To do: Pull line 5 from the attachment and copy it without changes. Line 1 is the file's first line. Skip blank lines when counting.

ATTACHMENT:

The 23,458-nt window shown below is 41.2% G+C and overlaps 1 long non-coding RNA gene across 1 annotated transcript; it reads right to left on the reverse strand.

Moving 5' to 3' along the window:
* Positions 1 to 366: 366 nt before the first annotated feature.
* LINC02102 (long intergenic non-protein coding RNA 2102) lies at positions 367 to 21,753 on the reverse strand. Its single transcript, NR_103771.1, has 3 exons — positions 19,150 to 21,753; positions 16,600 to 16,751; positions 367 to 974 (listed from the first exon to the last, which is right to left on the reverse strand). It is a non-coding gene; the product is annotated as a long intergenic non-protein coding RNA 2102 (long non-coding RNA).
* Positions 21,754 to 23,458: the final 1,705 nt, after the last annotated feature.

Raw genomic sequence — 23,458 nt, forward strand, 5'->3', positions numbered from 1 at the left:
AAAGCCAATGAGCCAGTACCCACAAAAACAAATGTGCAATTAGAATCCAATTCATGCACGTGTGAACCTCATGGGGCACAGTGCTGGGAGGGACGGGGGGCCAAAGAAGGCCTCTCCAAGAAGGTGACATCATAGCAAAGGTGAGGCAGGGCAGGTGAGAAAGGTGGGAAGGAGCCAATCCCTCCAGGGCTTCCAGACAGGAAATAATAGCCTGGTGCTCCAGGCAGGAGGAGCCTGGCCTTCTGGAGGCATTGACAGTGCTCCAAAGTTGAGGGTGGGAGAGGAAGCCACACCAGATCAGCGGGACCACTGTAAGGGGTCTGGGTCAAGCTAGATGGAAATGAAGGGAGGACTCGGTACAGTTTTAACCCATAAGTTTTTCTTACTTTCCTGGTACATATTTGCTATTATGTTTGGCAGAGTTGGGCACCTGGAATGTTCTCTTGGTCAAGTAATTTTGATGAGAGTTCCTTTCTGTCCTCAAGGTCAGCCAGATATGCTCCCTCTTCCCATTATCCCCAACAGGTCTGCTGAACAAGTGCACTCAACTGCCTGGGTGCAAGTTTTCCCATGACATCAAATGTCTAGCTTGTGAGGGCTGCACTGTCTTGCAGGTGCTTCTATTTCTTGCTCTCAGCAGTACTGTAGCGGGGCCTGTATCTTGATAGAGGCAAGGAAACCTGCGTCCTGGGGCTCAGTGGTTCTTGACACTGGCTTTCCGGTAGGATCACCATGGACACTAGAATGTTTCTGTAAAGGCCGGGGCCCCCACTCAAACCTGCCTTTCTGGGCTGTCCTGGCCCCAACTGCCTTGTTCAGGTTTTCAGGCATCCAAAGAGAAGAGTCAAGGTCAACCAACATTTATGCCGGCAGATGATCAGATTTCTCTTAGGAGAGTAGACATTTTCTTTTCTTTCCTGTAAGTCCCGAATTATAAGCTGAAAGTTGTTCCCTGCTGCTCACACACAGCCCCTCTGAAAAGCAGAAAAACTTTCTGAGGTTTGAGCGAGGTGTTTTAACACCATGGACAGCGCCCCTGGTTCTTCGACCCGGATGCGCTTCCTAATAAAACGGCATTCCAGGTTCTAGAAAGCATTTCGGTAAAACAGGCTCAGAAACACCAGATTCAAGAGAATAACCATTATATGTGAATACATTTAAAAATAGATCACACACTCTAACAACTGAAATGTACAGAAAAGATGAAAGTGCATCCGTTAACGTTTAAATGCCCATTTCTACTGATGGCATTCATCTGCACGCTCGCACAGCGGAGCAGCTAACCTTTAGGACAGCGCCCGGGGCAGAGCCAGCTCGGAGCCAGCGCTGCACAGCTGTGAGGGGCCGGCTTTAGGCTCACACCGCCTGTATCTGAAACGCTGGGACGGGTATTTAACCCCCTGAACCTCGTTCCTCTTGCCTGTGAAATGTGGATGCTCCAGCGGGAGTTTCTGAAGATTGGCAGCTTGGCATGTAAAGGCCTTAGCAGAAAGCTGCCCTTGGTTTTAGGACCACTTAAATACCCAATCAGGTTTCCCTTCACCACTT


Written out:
* Positions 21,754 to 23,458: the final 1,705 nt, after the last annotated feature.